Cash flow is more important than ever. Even when markets are down, taxes will come due, loans will need to be repaid, and investments will be required to keep your organization on sound footing.

While a positive cash flow is not the only factor that influences success, it’s a good indicator that a business is prepared to manage uncertainty. Short-term fixes like tax deferrals, interest-free loans, and stimulus payments can help, but these fixes can also breed reluctance to adapt to new norms. Business leaders can follow a few best practices to effectively manage cash flows and better prepare their companies for unknowns.

Clean Up Your Financials

Keeping clean financials is likely something you already value, but it’s especially important for cash management. When you keep your books tidy and up-to-date, you and your financial advisor can pinpoint the areas where you’re spending too much and can more easily find new opportunities to generate cash.

Even if cleaning up your books doesn’t directly generate cash, it will help with other aspects of cash planning. With clean books you can more comfortably rely on your projections, prepare accurate budgets, more easily negotiate your loans, prepare accurate job cost reports, and shift directions quickly as customer demands change.

When cleaning up your financials, some places to start are:

Receivables

  • Write off receivables that are uncollectible and follow up on those that are past due.

Assets

  • Remove retired assets from your books and make sure remaining values are accurate.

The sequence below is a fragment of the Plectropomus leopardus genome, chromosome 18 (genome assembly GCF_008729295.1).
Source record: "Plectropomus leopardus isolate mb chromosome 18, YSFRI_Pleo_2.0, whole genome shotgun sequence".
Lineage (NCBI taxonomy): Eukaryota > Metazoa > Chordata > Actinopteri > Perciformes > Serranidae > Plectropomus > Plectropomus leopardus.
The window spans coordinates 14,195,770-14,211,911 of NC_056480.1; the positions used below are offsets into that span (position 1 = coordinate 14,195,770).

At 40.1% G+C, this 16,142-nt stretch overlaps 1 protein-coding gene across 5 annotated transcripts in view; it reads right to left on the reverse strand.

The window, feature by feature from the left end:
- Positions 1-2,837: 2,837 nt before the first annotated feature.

Inventory

  • Determine whether inventory needs to be written off and discuss the best method for valuing your inventory going forward.

Expenses

  • Review recurring costs — such as insurance policies, accounting software, and subscriptions — and remove those that no longer help you meet your goals.

Shorten Your Cash Conversion Cycle

Your cash conversion cycle is the time it takes your company to convert an investment into cash. When you outline the cash cycles for each of your revenue streams, you can see where your lag times are. A few ways to speed up your cash conversion cycle are:

Invoice sooner or more often.

  • Consider asking for payment up front, or change your contract so you can bill when you meet a certain milestone.

Automate invoicing and collections.

  • Learn your accounting software and use it to your advantage. Most software can automatically generate invoices and facilitate immediate electronic payments.

Incentivize early payments.

  • Offer discounts to encourage your customers to pay their bills early.

Penalize late payments.

  • Even applying a nominal interest charge for late payments may be enough to get your customers to pay you timely.

Follow up on unpaid invoices.

  • Build better in-house protocols so you follow up promptly when invoices are past due. Use the automated reminder features of your billing software.

Update billing procedures.

  • Employ new procedures that shorten the time between when projects are finished and when the invoice gets sent out, or the time between when invoices are created and when they are approved.